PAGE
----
Monday, March 28, 2005

Rendition

Heard of it? Know what it means? It’s the official term for taking a prisoner in the war against terror and turning them over to a foreign country for torture. “Human rights activists long have charged that U.S. intelligence officers resorted to this practice, known as rendition, as a way to avoid U.S. restrictions prohibiting the torture of prisoners by allowing foreign agents to do so.” - Washington Post. We tend to use Pakistan, as it’s our ally in the war on terror, but we don’t limit ourselves to one destination.

Now the State Department Annual Country Report on Human Rights come out. 96 countries, all get demerits. The ones at the top of the list? Ironaically some of our allies in the war against terror.

The article continues: “"The State Department's carefully compiled record of countries' abuses may perversely have been transformed into a Yellow Pages for the outsourcing of torture," said William F. Schulz, executive director of Amnesty International USA.”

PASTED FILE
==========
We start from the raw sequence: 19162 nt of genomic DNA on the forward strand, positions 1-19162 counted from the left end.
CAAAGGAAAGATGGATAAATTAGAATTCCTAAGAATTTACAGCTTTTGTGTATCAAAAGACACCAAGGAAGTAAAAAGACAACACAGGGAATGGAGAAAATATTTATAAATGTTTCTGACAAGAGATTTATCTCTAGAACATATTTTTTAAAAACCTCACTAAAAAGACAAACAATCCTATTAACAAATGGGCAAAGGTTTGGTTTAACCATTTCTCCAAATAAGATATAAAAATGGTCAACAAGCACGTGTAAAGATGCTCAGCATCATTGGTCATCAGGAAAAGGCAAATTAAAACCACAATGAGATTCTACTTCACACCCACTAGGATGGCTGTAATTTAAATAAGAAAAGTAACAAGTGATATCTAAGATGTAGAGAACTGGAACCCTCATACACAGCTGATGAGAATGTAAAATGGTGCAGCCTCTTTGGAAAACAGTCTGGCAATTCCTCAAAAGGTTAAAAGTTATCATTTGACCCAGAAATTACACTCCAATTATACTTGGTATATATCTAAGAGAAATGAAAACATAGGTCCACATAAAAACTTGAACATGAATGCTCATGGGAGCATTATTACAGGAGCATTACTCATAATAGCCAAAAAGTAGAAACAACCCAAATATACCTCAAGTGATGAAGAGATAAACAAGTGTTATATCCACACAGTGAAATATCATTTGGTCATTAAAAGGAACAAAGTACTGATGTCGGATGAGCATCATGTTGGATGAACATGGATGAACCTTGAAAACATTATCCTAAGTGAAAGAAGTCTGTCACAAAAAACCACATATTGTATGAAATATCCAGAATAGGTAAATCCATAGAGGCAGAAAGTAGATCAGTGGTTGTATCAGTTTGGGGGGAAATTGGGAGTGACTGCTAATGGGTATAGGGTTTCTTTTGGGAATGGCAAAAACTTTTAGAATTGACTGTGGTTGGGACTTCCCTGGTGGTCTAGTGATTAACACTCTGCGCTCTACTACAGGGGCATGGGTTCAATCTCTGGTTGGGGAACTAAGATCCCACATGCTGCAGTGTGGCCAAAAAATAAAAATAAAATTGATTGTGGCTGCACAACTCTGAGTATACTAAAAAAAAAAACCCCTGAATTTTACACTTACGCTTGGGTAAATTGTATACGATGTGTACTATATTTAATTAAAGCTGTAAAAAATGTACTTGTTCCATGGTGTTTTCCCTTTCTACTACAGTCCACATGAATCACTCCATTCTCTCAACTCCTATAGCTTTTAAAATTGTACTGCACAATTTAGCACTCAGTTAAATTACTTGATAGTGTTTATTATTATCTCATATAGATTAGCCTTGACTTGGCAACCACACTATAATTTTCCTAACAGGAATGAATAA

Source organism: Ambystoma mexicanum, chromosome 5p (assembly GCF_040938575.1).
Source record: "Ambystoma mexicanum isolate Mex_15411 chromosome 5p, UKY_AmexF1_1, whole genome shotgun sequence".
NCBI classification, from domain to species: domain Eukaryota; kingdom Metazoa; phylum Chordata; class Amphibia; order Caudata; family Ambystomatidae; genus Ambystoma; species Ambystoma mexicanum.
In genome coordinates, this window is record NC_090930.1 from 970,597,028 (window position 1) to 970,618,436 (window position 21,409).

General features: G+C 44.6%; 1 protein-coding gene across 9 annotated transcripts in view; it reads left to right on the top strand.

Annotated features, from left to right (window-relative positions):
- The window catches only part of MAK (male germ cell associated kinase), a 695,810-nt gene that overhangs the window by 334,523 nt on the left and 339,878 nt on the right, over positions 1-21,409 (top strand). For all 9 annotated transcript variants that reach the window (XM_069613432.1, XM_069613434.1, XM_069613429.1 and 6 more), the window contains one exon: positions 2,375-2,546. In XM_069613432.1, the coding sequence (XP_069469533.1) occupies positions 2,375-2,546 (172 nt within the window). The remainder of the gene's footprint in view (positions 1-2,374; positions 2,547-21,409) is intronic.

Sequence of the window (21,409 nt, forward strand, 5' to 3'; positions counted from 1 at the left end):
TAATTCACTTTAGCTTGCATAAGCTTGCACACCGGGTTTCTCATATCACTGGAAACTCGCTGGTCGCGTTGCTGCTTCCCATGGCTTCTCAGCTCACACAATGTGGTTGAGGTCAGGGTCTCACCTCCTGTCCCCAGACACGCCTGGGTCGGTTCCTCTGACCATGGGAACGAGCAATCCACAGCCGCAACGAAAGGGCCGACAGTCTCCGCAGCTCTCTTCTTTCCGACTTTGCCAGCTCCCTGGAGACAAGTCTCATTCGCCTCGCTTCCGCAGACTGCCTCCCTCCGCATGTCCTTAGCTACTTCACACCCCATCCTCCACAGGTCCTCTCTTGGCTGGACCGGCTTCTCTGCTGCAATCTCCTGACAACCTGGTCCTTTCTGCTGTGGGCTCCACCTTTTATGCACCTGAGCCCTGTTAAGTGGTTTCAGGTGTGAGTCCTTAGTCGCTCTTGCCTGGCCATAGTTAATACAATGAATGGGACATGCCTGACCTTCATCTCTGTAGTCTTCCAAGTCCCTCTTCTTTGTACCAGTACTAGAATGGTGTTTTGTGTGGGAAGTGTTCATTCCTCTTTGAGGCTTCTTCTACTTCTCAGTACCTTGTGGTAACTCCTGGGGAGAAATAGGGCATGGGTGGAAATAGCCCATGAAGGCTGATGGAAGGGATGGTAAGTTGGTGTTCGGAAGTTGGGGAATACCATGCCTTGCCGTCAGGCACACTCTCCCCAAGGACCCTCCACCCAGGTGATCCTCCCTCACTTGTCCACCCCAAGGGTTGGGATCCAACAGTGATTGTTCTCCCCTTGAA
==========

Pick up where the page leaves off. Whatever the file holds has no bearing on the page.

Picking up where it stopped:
Bush always said he wanted to run the country like a business. He’s finally done it, outsourcing our torture must be the ultimate foreign policy coup for him. The dirty work gets done, off the books with no accountability (the way he likes to run a busines - see GW Bush SEC investigation), and he gets to take the moral high ground and point the finger at these countries for lack of ethics. Our fine attorney general backs him up on the record.
Link

1 Comments:

Anonymous Bruce T. Paddock said...

I think that a large part of the reason things are going so badly in Iraq is that the preparation (such as there was) was carried out by political idealogues with no military experience rather than by military people. This is just another example of this failing.

Ask any general you should happen to run into -- torture is counterproductive. The information gathered through torture is usually incorrect. (Basically, people will say whatever they think you want to hear in order to get you to stop torturing them.)

3:18 AM, March 29, 2005  

Post a Comment

<< Home